Chromosomal Aberrations, Profiles of Expression of Growth-related Markers Including Galectins and Environmental Hazards in Relation to the Incidence of Chondroid Pulmonary Hamartomas

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Abstract:

This prospective study includes 103 cases of chondroid pulmonary hamartomas, resected over a period of nearly six years. Genes encoding proteins of the high motility group (HMGI-C, (Y), chromosomes 12q15 and 6p21) were analyzed cytogenetically. Furthermore, we examined the expression of growth-regulatory markers, including galectins-1, -3, -8, heparin-binding lectin (HBL), calcyclin (S100A6) and macrophage migration inhibitory factor (MIF), as well as that of Ki-67 (MIB-1). Syntactic structure analysis was applied to automated classification of stained histological slides and for the detection of topological properties in hamartomas and disease-free lung. These data were set in relation to clinical features, including environmental hazards, smoking habit, and the occurrence of heart-lung disease. Men and women contributed to the study in 61 and 42 cases, respectively. Smoking was frequent (75% men and 54% women), with a mean tobacco consumption of 36 pack years. Aberrations affecting exclusively the HMGI-C gene and the HGMI(Y) gene were seen in 46 cases (44.7%) and in 22 cases (21.3%), respectively. Both genes were affected in only one case. Abnormalities most frequently occurred in chromosomal bands 6p12 and 12q14. Genetic aberrations were significantly increased in men exposed to environmental (occupational) risk factors, excluding smoking (p < 0.05), and in tumors larger than average hamartomas. There were significant differences in staining profiles, particularly for calcyclin and MIF. The mean proliferation index was Nv = 9.9 ± 6.4%; structural entropy was similar in all markers applied. Owing to their remarkably high values (from 142 to 148), these data were in contrast to a low current of entropy seen in most markers applied. The staining profile identified several markers that delimited cell positivity from normal parenchymal cells. These results contribute to the definition of biochemical characteristics in hamartomas and can be useful for distinguishing them from chronic degenerative disorders.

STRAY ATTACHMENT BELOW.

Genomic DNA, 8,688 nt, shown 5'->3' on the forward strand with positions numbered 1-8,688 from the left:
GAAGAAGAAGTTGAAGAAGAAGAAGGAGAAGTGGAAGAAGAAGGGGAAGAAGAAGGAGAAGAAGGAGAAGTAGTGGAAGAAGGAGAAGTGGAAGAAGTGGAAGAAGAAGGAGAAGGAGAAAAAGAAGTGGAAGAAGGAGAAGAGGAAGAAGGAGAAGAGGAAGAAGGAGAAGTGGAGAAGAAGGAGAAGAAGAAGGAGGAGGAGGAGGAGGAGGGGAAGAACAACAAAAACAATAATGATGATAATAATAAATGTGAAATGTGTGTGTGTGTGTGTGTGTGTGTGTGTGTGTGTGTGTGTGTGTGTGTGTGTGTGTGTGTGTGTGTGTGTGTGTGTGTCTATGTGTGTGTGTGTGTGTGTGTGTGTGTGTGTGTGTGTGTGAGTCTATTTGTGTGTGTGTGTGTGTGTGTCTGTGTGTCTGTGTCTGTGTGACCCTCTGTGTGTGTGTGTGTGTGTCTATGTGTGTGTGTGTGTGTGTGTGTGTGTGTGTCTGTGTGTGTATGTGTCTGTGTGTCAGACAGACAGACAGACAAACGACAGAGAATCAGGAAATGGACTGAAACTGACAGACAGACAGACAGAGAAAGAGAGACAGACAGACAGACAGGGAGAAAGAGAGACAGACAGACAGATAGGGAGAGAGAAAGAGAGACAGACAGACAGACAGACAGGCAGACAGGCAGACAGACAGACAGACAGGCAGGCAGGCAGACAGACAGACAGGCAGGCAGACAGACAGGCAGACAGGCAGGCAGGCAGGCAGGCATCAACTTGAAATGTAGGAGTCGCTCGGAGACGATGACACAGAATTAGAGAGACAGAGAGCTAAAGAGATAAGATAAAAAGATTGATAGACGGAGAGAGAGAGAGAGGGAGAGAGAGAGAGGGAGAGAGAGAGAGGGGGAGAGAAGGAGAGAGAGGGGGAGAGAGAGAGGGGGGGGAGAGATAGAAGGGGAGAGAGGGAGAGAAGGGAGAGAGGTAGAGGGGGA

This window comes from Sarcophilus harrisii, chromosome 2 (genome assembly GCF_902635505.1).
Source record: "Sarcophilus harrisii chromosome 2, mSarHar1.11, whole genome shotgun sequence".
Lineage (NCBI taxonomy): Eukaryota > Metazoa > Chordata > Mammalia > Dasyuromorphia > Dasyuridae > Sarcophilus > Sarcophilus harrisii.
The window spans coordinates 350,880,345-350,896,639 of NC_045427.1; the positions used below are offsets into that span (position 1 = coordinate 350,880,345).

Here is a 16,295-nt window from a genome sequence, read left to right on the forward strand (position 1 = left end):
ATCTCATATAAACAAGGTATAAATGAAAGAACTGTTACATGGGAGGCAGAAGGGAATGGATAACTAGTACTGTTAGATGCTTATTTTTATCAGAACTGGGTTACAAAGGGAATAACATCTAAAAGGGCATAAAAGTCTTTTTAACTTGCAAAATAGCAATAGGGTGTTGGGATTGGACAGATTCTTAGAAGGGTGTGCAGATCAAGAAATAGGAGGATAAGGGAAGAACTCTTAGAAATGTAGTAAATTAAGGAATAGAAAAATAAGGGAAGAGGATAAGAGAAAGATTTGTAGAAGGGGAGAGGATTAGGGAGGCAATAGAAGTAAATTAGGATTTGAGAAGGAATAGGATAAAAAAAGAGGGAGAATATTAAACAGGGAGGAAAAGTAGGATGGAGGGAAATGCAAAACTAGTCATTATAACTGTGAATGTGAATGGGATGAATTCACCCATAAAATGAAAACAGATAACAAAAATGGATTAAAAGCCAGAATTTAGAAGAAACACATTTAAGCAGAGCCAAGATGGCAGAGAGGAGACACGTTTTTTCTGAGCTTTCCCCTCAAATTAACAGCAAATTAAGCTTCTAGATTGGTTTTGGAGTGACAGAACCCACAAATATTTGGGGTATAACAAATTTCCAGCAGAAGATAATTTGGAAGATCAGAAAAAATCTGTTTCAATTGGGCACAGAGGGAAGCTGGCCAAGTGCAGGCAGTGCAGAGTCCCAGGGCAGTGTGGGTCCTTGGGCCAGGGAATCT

Document Type: Research Article

DOI: http://dx.doi.org/10.1078/0344-0338-00466

Affiliations: 1: UICC Telepathology Consultation Center, Institute of Pathology, Charité, Humboldt University, Berlin, Germany 2: Laboratory of Cytogenetics, Bremen, Germany 3: Institute of Human Genetics, University of Bremen, Bremen, Germany 4: Institute of Physiological Chemistry, Faculty of Veterinary Medicine, Ludwig-Maximilians-University, Munich, Germany 5: Department of Molecular Cell Biology, The Weizmann Institute of Science, Rehovot, Israel

Publication date: October 1, 2003

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